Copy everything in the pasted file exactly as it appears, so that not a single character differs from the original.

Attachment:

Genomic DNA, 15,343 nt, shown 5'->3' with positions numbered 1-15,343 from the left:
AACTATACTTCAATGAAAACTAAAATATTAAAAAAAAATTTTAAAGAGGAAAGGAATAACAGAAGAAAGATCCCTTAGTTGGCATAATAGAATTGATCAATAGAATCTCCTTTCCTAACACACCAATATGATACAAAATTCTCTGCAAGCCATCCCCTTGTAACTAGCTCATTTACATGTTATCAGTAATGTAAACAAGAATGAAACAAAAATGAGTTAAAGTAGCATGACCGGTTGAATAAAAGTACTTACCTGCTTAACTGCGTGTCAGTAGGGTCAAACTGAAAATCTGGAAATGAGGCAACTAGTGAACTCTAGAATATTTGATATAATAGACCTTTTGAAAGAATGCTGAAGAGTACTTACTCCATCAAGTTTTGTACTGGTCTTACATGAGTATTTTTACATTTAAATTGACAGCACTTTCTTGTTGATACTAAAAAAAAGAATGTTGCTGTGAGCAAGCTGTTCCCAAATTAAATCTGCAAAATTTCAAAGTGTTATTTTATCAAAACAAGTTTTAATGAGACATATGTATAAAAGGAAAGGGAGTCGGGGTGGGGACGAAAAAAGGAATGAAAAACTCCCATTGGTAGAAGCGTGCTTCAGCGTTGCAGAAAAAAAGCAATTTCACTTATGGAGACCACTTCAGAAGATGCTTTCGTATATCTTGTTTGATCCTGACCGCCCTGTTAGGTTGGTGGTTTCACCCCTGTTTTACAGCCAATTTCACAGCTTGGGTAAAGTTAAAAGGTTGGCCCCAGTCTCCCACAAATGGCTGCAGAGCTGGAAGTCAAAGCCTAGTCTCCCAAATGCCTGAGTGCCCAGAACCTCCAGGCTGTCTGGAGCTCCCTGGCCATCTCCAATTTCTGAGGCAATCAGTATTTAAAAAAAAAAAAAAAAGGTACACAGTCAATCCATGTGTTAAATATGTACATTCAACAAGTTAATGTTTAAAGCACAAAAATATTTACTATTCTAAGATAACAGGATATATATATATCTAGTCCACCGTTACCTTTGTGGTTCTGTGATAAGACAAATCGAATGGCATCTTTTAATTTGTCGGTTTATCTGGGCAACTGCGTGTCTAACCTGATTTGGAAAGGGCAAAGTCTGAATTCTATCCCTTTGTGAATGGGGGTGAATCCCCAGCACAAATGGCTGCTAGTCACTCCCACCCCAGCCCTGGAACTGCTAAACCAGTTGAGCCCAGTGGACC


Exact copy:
Genomic DNA, 15,343 nt, shown 5'->3' with positions numbered 1-15,343 from the left:
AACTATACTTCAATGAAAACTAAAATATTAAAAAAAAATTTTAAAGAGGAAAGGAATAACAGAAGAAAGATCCCTTAGTTGGCATAATAGAATTGATCAATAGAATCTCCTTTCCTAACACACCAATATGATACAAAATTCTCTGCAAGCCATCCCCTTGTAACTAGCTCATTTACATGTTATCAGTAATGTAAACAAGAATGAAACAAAAATGAGTTAAAGTAGCATGACCGGTTGAATAAAAGTACTTACCTGCTTAACTGCGTGTCAGTAGGGTCAAACTGAAAATCTGGAAATGAGGCAACTAGTGAACTCTAGAATATTTGATATAATAGACCTTTTGAAAGAATGCTGAAGAGTACTTACTCCATCAAGTTTTGTACTGGTCTTACATGAGTATTTTTACATTTAAATTGACAGCACTTTCTTGTTGATACTAAAAAAAAGAATGTTGCTGTGAGCAAGCTGTTCCCAAATTAAATCTGCAAAATTTCAAAGTGTTATTTTATCAAAACAAGTTTTAATGAGACATATGTATAAAAGGAAAGGGAGTCGGGGTGGGGACGAAAAAAGGAATGAAAAACTCCCATTGGTAGAAGCGTGCTTCAGCGTTGCAGAAAAAAAGCAATTTCACTTATGGAGACCACTTCAGAAGATGCTTTCGTATATCTTGTTTGATCCTGACCGCCCTGTTAGGTTGGTGGTTTCACCCCTGTTTTACAGCCAATTTCACAGCTTGGGTAAAGTTAAAAGGTTGGCCCCAGTCTCCCACAAATGGCTGCAGAGCTGGAAGTCAAAGCCTAGTCTCCCAAATGCCTGAGTGCCCAGAACCTCCAGGCTGTCTGGAGCTCCCTGGCCATCTCCAATTTCTGAGGCAATCAGTATTTAAAAAAAAAAAAAAAAGGTACACAGTCAATCCATGTGTTAAATATGTACATTCAACAAGTTAATGTTTAAAGCACAAAAATATTTACTATTCTAAGATAACAGGATATATATATATCTAGTCCACCGTTACCTTTGTGGTTCTGTGATAAGACAAATCGAATGGCATCTTTTAATTTGTCGGTTTATCTGGGCAACTGCGTGTCTAACCTGATTTGGAAAGGGCAAAGTCTGAATTCTATCCCTTTGTGAATGGGGGTGAATCCCCAGCACAAATGGCTGCTAGTCACTCCCACCCCAGCCCTGGAACTGCTAAACCAGTTGAGCCCAGTGGACC